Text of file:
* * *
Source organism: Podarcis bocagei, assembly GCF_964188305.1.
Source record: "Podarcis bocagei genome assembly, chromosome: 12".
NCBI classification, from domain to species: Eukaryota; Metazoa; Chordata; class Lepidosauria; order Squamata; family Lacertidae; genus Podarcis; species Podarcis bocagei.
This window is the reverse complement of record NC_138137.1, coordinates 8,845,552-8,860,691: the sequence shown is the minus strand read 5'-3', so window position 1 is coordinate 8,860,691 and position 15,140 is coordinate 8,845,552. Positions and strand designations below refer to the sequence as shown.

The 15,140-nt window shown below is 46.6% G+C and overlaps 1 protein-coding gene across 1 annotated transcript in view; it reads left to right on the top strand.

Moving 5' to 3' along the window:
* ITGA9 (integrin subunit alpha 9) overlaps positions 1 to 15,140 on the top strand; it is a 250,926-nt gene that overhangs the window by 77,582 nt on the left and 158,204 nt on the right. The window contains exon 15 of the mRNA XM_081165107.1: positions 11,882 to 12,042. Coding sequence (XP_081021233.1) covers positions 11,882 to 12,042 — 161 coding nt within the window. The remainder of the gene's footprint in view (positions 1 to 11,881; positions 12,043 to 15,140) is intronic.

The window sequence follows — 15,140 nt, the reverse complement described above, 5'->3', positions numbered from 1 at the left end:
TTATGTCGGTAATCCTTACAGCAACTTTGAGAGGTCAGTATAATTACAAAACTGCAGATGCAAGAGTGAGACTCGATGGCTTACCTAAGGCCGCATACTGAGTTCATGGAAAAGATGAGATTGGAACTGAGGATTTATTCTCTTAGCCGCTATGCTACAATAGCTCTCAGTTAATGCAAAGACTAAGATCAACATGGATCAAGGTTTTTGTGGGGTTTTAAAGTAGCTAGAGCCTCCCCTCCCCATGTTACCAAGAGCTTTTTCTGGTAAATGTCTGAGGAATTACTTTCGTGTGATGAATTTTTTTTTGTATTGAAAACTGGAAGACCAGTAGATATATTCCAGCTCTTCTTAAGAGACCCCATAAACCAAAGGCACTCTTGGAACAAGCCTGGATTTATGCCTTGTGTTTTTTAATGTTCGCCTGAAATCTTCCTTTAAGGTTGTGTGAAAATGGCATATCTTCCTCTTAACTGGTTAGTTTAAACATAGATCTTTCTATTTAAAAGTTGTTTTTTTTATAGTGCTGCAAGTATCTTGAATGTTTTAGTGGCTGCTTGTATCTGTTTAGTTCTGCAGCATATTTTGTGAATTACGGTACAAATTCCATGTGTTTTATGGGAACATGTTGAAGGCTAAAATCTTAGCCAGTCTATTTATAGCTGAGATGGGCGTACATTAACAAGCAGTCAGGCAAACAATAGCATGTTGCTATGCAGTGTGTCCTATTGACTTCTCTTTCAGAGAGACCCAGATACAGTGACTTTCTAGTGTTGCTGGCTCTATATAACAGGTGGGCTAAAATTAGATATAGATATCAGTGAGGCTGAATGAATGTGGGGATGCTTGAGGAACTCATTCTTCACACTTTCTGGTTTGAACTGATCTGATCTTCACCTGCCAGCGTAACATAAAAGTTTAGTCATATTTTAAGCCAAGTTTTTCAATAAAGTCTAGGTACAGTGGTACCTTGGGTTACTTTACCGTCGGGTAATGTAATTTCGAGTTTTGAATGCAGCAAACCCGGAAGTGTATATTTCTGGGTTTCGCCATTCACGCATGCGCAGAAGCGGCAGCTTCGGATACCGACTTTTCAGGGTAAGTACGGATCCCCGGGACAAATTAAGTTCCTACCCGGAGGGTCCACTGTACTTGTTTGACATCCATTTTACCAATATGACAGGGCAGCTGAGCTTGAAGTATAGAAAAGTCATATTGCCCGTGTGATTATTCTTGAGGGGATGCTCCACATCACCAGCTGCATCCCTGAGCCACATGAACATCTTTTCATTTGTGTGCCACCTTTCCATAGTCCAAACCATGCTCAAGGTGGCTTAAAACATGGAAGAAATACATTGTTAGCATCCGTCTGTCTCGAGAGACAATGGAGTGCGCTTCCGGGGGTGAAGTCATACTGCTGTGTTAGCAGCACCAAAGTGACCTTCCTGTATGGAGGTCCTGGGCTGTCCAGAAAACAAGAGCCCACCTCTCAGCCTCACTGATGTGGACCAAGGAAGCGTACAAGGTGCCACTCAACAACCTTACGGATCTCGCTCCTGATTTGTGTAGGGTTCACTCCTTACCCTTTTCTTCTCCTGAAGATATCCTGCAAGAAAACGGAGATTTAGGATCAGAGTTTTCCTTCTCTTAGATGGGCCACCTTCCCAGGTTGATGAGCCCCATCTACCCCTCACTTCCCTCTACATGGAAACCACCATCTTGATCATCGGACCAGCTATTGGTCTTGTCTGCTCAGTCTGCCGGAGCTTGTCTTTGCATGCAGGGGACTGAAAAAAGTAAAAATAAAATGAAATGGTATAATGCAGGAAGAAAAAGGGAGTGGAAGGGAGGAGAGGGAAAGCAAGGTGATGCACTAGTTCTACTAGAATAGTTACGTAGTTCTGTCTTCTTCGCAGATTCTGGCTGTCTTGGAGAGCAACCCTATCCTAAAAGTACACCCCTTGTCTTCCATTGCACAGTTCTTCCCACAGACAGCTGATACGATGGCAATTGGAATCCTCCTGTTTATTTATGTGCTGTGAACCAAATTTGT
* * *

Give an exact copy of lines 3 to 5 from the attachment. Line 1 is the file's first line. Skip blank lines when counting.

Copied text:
NCBI classification, from domain to species: Eukaryota; Metazoa; Chordata; class Lepidosauria; order Squamata; family Lacertidae; genus Podarcis; species Podarcis bocagei.
This window is the reverse complement of record NC_138137.1, coordinates 8,845,552-8,860,691: the sequence shown is the minus strand read 5'-3', so window position 1 is coordinate 8,860,691 and position 15,140 is coordinate 8,845,552. Positions and strand designations below refer to the sequence as shown.

The 15,140-nt window shown below is 46.6% G+C and overlaps 1 protein-coding gene across 1 annotated transcript in view; it reads left to right on the top strand.